The Feast of the Epiphany of the Lord

Epiphany is normally celebrated on January 6th although it can be celebrated on the Sunday between January 2nd and 8th as is done in the United States and many other countries. It may also combine the celebration of all three epiphanies (“showing forth”) of Christ: His epiphany to the Magi at His birth; His epiphany to St. John at His baptism in the Jordan and; His epiphany to the disciples, and the opening of His public ministry by the miracle of Cana. However, the primary significance of this feast is the closing of the Christmas season with the celebration of the visit of the Magi to the manger (Matthew 2:1-12). The Messiah is thus shown to have come to all people, not just the Jews.

The three kings represent the three major races: Melchior, an old white man with a long white beard, bearing the gift of gold for Christ’s royalty; Caspar, young and of darker hue, carrying incenses for Christ’s divinity; and Balthasar, a black man, offering myrrh for Christ’s suffering and death. The names of the wise men are not given in the Bible, but were supplied by later story tellers to enrich the meaning and celebration of the Epiphany.

Blessing of Homes: A tradition associated with the Epiphany is the blessing of homes. Using chalk, a parent can mark the inside of the main door of the house with the initials of the Magi and a code of the current year connected with crosses: 20+C+M+B+20. The initials refer to two things. First, they refer to the names of the three kings, Casper, Melchior, and Balthasar. It also refers to the Latin phrase, “Christus mansionem benedicat,” meaning, “May God bless this house.”

 The point of this rite is to recognize the coming of Christ, to ask Him to fill your home with His grace, peace, and love, and to protect the people who live there from the attacks of the Ancient Enemy. In other words, as we celebrate the coming of the Lord into the world and His becoming known at Epiphany, in this blessing you are asking the Lord to come into your home and make Himself known to you. 

 The family can offer the following prayer: 

Visit, O blessed Lord, this home with the gladness of your presence. Bless all who live or visit here with the gift of your love; and grant that we may manifest your love to each other and to all whose lives we touch. May we grow in grace and in the knowledge and love of you; guide, comfort, and strengthen us in peace, O Jesus Christ, now and forever. Amen

Blessings in this New Year,

Fr. Socorro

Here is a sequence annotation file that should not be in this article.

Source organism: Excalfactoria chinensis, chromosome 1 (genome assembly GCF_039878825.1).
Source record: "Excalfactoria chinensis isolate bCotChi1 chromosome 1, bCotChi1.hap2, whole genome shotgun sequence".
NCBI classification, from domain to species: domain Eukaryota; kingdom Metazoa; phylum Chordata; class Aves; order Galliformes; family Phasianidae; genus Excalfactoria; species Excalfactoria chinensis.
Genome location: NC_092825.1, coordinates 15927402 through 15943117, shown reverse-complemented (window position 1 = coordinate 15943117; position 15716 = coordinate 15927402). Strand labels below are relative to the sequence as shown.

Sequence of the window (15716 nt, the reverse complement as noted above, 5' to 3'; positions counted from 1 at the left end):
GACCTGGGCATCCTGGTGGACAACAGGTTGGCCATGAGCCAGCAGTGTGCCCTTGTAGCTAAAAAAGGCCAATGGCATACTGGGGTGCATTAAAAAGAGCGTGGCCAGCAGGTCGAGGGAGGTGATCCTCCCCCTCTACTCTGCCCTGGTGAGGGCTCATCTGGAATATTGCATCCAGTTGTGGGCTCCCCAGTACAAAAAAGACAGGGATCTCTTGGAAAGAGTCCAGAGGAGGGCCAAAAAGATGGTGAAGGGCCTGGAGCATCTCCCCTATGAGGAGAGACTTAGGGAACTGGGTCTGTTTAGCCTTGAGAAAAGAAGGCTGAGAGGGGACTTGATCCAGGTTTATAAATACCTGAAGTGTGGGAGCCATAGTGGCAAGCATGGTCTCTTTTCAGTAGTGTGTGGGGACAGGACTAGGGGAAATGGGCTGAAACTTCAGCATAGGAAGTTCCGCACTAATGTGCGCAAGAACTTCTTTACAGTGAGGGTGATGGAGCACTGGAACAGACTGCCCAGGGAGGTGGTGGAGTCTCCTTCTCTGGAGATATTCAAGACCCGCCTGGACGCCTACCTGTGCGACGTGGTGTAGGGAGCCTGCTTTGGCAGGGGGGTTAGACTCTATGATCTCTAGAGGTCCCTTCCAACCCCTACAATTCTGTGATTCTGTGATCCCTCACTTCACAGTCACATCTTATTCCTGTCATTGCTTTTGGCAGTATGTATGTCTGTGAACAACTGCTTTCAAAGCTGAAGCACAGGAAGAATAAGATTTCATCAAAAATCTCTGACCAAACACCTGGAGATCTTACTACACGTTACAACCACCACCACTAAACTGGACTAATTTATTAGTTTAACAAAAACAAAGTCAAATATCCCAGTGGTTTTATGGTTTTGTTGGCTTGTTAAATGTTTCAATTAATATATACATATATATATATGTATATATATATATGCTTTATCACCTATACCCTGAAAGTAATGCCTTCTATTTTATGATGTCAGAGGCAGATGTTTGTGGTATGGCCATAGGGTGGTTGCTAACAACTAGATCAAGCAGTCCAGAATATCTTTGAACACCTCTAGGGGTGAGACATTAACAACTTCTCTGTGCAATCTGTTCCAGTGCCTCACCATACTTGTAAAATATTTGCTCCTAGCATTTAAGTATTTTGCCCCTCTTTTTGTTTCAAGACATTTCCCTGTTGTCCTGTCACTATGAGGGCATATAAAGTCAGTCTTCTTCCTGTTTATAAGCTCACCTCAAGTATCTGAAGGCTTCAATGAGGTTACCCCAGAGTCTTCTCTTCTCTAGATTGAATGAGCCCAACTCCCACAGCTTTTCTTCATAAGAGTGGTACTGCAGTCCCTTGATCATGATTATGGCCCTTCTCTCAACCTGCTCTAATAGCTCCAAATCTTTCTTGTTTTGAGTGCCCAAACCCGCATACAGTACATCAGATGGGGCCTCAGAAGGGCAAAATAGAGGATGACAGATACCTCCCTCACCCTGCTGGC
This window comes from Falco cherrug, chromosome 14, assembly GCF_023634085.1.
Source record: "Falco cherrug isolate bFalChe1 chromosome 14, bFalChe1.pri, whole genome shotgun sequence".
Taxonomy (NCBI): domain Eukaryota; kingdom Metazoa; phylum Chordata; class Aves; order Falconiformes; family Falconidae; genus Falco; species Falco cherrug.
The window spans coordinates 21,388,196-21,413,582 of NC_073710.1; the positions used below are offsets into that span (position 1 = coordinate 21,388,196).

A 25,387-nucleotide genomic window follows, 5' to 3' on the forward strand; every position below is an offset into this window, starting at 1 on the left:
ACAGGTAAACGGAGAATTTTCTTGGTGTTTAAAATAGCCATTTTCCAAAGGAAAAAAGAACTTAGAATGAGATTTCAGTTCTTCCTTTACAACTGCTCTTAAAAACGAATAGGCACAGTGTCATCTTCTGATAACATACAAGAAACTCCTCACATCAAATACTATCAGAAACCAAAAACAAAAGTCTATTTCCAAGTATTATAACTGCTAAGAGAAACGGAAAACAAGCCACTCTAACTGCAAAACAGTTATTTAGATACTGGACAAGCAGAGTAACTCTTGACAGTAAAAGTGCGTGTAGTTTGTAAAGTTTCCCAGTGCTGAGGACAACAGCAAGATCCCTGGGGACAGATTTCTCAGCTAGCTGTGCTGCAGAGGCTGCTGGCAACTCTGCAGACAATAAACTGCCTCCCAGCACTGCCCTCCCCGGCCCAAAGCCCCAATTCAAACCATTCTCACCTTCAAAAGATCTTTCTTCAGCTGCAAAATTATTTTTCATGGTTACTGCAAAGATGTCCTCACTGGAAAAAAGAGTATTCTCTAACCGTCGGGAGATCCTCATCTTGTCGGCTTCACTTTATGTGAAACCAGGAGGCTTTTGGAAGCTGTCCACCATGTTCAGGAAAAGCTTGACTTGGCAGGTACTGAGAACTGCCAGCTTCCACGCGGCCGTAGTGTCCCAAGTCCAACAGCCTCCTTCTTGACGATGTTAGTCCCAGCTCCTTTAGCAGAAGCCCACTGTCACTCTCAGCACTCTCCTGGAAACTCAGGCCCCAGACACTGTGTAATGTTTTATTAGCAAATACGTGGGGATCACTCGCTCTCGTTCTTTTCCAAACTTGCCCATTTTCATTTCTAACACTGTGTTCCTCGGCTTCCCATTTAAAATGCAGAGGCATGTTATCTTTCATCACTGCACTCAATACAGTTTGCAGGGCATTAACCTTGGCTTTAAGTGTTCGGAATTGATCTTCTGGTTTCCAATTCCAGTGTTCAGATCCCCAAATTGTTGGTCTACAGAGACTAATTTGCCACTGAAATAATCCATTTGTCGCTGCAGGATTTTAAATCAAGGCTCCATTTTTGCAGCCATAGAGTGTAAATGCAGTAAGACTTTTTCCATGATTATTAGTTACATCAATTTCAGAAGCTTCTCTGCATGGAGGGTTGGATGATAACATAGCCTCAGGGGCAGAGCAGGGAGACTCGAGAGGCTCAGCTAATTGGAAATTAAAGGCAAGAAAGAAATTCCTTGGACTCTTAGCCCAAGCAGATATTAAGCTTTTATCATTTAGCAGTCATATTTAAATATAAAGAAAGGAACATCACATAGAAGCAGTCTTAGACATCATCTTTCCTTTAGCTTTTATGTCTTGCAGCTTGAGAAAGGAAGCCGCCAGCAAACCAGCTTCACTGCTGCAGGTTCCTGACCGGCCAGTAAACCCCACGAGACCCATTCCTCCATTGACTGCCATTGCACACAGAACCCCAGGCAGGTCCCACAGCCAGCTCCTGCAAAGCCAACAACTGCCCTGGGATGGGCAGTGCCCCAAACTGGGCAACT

Invitation To A Festival of Lessons & Carols

 As a gift from your parish, you are invited to close out your Christmas season at a special evening service of readings, music, prayer, and reflections on Sunday, January 5th, at 7pm in the Church. There is no charge to attend; but free will offerings will be accepted. Hope to see you there. See the small fliers on tables in each vestibule.

– St. Valentine Worship Commission

Third Week of Advent

Who  did  you  come  to  see?  A version of this question is posed by Jesus many times in the Gospels. He asks it of Andrew and John when they begin to follow him. He asks it of Mary Magdalene in the garden of the resurrection. He asks it in today’s Gospel. “What did you go out to the desert  to  see?” There is something innately  human  about  “seeing.” Animals  have  eyes  —  some  with much more powerful vision than our own — but that’s not the kind of seeing Jesus is talking about. We could phrase the question several other ways. “What are you looking for?”  “What  are  you  longing  for?” “Whom do you seek?” It is in seeing for ourselves that our suspicions  or  hypotheses  are confirmed, that our desires discover their fulfillment, and that we can rest for a moment in certainty. John the Baptist  sought  certainty  of  Jesus’ identity. “Are you the one  who is to come,  or  should  we  look  for another?” Jesus sends word to him based  on  the  testimony  of  sight, observations  of  the  mighty  deeds Jesus has begun to work. “Go  and tell John what you hear and see.” God recognizes our desire to see. In the Incarnation, the Word is made flesh. The invisible is made visible. The supernatural is made manifest in an infant who can do little more than the most natural of movements as he feeds, cries, sleeps. We don’t need to wait for Christmas to see God. The work of God is all around us. Those blinded by sin “regain their sight.”  People  overcome backgrounds of poverty and violence to  make  world-changing contributions. Addicts grow and heal. Truth is spoken, and people listen. Let’s pray for the grace to see God’s movement  in  our  lives  this  week. How  have  you  seen  the  work  of God?